Denis Crawford

About Denis Crawford

Denis Crawford has studied, photographed and written about insects for more than 35 years. His background includes a decade in entomological research, and many years collaborating with an integrated pest management consultancy. Denis is author of Garden Pests Diseases & Good Bugs: the ultimate illustrated guide for Australian gardeners and co-author of Backyard Insects (soon to be released in an updated edition. See more posts on garden insects on his blog One Minute Bugs.

Book Review: ‘1,000 Butterflies’ by Adrian Hoskins

Who doesn’t love seeing a butterfly fluttering through the garden? Adrian Hoskins must because he has spent the last 35 years studying and photographing them in various parts of the world. The study and conservation of butterflies has been a lifelong passion for Hoskins, a passion that began when he was a boy. Hoskins spent many years working voluntarily for Butterfly Conservation in England, as well as leading many butterfly watching tours, and entomological expeditions. Continue reading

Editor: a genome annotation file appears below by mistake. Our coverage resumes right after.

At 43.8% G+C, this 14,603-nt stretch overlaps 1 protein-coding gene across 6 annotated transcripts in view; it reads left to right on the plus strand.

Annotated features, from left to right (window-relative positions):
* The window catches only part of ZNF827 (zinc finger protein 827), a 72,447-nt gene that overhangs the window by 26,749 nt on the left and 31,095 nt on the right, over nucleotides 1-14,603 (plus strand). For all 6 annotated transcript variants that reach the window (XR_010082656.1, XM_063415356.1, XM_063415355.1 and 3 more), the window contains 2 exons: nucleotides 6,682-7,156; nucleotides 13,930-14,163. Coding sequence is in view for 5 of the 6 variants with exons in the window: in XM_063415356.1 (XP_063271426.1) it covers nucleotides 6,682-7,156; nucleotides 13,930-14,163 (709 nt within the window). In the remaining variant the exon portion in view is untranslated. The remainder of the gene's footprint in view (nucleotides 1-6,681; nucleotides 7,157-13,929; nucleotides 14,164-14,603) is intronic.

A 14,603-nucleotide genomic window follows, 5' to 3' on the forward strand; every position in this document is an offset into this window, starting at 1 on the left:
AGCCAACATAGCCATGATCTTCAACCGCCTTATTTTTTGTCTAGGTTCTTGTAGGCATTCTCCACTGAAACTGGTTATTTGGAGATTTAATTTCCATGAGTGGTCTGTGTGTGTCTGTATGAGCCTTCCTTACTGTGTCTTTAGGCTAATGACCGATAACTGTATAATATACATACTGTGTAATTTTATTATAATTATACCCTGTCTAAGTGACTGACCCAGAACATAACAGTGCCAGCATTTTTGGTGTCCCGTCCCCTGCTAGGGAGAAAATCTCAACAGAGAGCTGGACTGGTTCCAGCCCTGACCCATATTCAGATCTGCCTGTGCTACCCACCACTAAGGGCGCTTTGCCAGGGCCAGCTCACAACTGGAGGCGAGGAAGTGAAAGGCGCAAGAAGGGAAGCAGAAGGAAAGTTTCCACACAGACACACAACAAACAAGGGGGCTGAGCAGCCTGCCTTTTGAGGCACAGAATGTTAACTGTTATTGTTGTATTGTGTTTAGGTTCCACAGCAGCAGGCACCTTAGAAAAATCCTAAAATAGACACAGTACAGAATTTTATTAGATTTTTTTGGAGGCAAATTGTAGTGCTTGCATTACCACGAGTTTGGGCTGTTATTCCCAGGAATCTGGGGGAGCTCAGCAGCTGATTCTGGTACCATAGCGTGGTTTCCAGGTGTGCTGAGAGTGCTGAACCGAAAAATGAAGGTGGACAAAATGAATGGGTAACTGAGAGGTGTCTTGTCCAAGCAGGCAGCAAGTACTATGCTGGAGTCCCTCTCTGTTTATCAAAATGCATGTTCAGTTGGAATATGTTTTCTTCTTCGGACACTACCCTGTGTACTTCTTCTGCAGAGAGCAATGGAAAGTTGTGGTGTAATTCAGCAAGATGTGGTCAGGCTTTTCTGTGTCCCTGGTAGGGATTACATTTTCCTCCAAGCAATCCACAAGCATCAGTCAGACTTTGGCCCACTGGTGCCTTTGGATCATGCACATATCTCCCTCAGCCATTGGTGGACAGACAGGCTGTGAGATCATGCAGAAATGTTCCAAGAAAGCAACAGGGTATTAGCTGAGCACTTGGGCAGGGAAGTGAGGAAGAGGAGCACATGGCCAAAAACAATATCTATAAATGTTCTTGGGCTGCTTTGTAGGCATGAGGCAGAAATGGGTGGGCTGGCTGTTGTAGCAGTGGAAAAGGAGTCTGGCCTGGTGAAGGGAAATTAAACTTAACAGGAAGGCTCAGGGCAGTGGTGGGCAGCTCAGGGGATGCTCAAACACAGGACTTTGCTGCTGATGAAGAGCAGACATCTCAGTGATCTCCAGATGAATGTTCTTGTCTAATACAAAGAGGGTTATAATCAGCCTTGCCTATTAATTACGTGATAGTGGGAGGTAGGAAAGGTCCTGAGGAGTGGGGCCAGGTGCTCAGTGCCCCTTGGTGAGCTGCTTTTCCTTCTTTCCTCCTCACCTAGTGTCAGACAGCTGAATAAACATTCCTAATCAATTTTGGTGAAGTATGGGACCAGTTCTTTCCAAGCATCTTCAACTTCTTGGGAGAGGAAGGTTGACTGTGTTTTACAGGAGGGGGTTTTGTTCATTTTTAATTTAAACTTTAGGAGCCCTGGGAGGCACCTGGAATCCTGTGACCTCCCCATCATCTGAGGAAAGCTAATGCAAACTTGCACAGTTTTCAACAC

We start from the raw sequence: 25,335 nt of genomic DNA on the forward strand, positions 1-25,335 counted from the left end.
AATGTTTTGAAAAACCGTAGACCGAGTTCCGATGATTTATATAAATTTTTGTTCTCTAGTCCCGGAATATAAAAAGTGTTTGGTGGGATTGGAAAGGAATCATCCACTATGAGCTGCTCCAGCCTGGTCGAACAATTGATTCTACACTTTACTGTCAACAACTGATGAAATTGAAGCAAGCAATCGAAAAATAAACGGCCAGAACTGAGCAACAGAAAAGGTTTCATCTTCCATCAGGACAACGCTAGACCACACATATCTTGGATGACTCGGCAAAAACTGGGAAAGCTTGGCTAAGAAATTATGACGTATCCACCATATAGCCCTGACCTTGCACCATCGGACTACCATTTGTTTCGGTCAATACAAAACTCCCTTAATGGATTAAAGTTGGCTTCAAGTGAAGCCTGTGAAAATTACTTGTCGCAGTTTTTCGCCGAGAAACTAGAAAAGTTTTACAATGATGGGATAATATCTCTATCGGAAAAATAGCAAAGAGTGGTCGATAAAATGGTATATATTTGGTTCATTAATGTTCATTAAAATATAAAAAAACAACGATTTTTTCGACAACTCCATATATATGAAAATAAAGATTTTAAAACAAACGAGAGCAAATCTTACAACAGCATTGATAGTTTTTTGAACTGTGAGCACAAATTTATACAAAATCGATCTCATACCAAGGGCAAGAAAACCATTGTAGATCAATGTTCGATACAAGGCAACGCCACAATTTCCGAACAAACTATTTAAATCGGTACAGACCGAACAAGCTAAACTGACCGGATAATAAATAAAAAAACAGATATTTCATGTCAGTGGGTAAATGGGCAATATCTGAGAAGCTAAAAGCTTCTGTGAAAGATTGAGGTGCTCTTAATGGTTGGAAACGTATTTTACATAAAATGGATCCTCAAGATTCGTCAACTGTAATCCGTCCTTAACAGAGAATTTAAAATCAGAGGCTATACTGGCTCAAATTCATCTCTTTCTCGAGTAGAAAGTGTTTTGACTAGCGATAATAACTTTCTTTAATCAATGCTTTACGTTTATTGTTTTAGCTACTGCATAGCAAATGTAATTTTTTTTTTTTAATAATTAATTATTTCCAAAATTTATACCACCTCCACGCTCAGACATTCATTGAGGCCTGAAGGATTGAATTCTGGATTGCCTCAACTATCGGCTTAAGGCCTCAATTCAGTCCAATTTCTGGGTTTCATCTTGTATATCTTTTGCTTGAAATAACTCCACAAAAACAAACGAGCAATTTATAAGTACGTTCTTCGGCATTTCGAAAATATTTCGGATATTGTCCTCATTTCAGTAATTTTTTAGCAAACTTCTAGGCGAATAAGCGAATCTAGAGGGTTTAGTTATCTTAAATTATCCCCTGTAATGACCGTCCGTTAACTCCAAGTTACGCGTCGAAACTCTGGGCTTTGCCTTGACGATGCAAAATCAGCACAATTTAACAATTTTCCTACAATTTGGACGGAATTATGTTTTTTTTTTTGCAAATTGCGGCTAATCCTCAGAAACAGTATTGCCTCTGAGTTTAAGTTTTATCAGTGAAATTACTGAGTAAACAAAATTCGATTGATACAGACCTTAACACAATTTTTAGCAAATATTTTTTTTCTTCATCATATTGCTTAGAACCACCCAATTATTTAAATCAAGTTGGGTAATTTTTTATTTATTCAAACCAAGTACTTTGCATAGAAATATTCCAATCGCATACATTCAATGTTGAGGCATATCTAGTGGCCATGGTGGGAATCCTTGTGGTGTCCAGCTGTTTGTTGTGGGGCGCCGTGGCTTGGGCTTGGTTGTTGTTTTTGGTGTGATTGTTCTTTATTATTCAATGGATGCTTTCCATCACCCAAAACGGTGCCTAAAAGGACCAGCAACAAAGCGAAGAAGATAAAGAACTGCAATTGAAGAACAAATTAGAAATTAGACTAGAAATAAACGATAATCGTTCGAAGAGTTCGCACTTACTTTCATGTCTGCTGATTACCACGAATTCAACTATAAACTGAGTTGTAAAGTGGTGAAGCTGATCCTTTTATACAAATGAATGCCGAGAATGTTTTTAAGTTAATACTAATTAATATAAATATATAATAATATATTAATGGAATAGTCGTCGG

Common names versus scientific names

What’s in a name, you might ask? A scientific name is a two-word name, which is unique to a particular organism, unlike common names where there may be several different common names for the same organism. Take the scientific name of a large American native cat, Felis concolor, for example. The cat has several common names across its range including puma, cougar, mountain lion, panther and catamount. Continue reading

Why do we have plant pests?

Around about now your garden should be teeming with insects. Luckily, most insects are not harmful to us or our plants but some of your garden visitors will be pests. Why do some insects become pests? There are several reasons! Continue reading

A balance between garden pests & beneficial insects

Early one morning I was shooting a video of cabbage aphids (Brevicoryne brassicae) and their primary wasp parasite (Diaeretiella rapae) on a broccoli plant – as you do – when along came a very different wasp. The cabbage aphid parasite (Diaeretiella rapae) is a tiny little thing about 3 mm in length, but these other wasps were three times that length. They were obviously attracted to the aphids and ‘appeared’ to be stinging them. But were they really? Continue reading